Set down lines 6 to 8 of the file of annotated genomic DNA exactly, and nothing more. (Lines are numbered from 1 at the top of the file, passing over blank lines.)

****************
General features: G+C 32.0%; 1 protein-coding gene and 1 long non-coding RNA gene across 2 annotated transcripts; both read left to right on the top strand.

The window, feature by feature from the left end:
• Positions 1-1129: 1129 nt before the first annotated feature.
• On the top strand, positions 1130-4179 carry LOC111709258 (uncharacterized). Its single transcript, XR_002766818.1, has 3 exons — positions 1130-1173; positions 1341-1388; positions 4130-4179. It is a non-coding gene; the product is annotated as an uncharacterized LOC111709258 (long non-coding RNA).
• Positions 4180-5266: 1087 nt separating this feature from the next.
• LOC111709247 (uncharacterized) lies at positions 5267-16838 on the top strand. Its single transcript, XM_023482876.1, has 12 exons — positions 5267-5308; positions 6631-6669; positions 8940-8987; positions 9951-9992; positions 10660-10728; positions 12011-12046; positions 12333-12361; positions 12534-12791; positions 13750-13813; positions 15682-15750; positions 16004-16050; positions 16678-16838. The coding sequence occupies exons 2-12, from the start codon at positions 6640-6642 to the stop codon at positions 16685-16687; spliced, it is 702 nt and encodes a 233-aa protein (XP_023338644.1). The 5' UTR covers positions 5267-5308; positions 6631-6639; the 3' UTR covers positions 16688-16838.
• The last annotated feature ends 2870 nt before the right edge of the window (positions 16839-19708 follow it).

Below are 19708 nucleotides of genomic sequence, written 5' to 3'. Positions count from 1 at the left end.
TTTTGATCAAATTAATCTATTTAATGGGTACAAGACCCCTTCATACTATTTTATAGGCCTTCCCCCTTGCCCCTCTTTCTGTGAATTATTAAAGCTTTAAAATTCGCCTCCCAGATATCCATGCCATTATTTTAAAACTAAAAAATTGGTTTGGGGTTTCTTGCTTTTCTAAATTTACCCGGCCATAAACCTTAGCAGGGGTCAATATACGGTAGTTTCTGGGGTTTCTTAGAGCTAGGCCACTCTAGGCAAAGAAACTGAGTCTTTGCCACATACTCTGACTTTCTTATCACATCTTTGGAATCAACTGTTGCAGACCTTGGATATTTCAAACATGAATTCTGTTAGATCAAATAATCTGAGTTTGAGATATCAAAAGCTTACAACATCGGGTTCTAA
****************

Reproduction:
• LOC111709247 (uncharacterized) lies at positions 5267-16838 on the top strand. Its single transcript, XM_023482876.1, has 12 exons — positions 5267-5308; positions 6631-6669; positions 8940-8987; positions 9951-9992; positions 10660-10728; positions 12011-12046; positions 12333-12361; positions 12534-12791; positions 13750-13813; positions 15682-15750; positions 16004-16050; positions 16678-16838. The coding sequence occupies exons 2-12, from the start codon at positions 6640-6642 to the stop codon at positions 16685-16687; spliced, it is 702 nt and encodes a 233-aa protein (XP_023338644.1). The 5' UTR covers positions 5267-5308; positions 6631-6639; the 3' UTR covers positions 16688-16838.
• The last annotated feature ends 2870 nt before the right edge of the window (positions 16839-19708 follow it).

Below are 19708 nucleotides of genomic sequence, written 5' to 3'. Positions count from 1 at the left end.